- 7:00pm – Golden hour portraits
- 8:00pm – First dance under the moon, taking pictures with the stars (could even do a campfire with s’mores here)
- 9:00pm – Photo time wraps up, Brianna leaves
Oregon Elopement Vendors
Oregon has some incredible vendors who specialize in adventurous and outdoor Oregon elopements. Below are just a few of my favorites.
Planners and Stylists
Hair and Makeup Artists
Me! I’m Brianna and I specialize in outdoor and adventure elopements in the beautiful Pacific Northwest. I help my couples plan their elopements by providing personalized location lists, vendor recommendations, timelines, permit assistance, and more. If you’re looking for a completely personalized and one-of-a-kind elopement experience, you’re in the right place.
Where to Stay for Your Oregon Elopement
Oregon has some of the most beautiful Airbnbs, especially near the coast and mountainous areas. Below are some of my favorites in each area.
Oregon Coast Airbnbs
Columbia River Gorge Airbnbs
- Mountain A-Frame
- Mt. Hood Mountain Cottage
- Columbia River Gorge Treehouse
- Mountain Escape
- Historic Cedarwood Cabin
- Garden Oasis in the City
- Eagles Nest Treehouse
- Handbuilt Cottage
- Sauvie Island Sanctuary
- Eco-Friendly House
Central + Eastern Oregon Airbnbs
- Charming Wooded Getaway
- Cozy Three Story Lookout Tower
- The Tree Surrounded Log Cabin
- Modern Cecil House
- Ripple at River Camp
Oregon Elopement Activity Ideas
Whether you’re into checking out the best restaurants, hiking trails, or indoor excursions, I’ve included options for everyone. Below is a list of activities you can incorporate into your elopement day to make it an unforgettable experience.
- Try a famous doughnut from Voodoo Doughnuts
- Soak in the hot tub after a long hike
- Pick up some new books at Powell’s City of Books
- Take a private waterfall tour
- Listen to the Sea Lions at Sea Lion Caves
- Ride horses along the Oregon Coast
- Go paddleboarding on Devil’s Lake
- Take a challenging hike on South Sister
- Roast hot dogs and s’mores around a campfire
- Have your first dance under the moonlight at the sand dunes
- Go wine tasting
- Try skiing or snowboarding at Mt. Hood
- Find a hidden hot springs in the mountains
Oregon Elopement Packages
I’m Brianna, a Pacific Northwest elopement photographer who specializes in planning and photographing outdoor elopements for couples looking for a completely personalized experience. I have a few different packages to choose from and love helping my couples plan wedding days in epic places. I’m here to help with all things elopements, including making personalized location lists, handling permits, sending vendor recommendations, building timelines, and so much more. Take a peek at what’s included below.
Oregon Elopement Package Pricing
- 4 hours – 1.5 days of elopement coverage anywhere in Oregon
- A personalized elopement planning experience with unlimited assistance
- Personalized elopement location recommendations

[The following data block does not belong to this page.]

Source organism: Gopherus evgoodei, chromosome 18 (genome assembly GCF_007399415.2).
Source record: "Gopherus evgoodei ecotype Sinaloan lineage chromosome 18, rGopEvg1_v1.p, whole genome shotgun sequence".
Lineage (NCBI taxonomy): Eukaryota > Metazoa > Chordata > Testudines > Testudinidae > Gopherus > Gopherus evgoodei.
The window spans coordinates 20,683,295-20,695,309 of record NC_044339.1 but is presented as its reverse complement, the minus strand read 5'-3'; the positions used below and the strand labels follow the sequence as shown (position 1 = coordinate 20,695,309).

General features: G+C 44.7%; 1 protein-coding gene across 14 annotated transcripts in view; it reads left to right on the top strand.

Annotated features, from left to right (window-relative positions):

- Vendor, lodging, and activity recommendations
- Assistance and information to help you with permits, licenses, etc.
- 90+ page elopement planning guide filled with tips and tricks
- Customized elopement timelines
- Optional complimentary officiant services
- Online gallery with full resolution images and printing rights
- 24-48 hour sneak peeks to share with the world
- Travel fees to anywhere in Oregon are already included
- Starting at $6,500
You can legally elope in Oregon by applying for a marriage license. You must have an officiant and two witnesses to elope in Oregon.
You can elope anywhere along the coast. A few well-known locations include Cannon Beach, Ecola State Park, and Cape Kiwanda.
You can elope anywhere in the Columbia River Gorge area. A few well-known areas include Latourell Falls, Wahclella Falls, and Mount Hood.
It costs $60 to elope in Oregon. This fee comes from the marriage license. If you’re wanting more vendors, expect to spend up to $10,000 for your elopement.
No. Oregon has a three-day waiting period, meaning you can’t get married until three days have passed after picking up your marriage license.
Yes, you need two witnesses to elope in Oregon.
Don’t forget your FREE elopement guide!
An all-in-one planning guide for all things elopements! Whether you’re hoping to hike through the mountains of Washington or sip a margarita on the beaches of California, this comprehensive elopement guide has everything you need to know about how to plan the perfect elopement.
You? You’re the kind of person that gets a lil’ teary eyed looking at an epic view…
That moment when you turn to the person you’re with and ask, “Are you seeing this?” I live for it. Places with trees and mountains and soft breezes that make you say, “I can’t believe this place exists,” I spend pretty much all of my free time searching for and exploring them.
These places have always felt like home to me. And if you’re the kind of person who also feels more at home surrounded by trees than by people? Then we’ll get along really well. The Pacific Northwest is full of secret spots that are too special to share with just anyone. But it would make me happy to share them with you on your wedding day.
(I promise you won’t regret it.)
P.S. I’m Brianna. My mission is to create custom, one-of-a-kind elopement experiences in the Pacific Northwest that allow couples to fully immerse themselves in the highest levels of excitement and wonder on a day designed exclusively for them.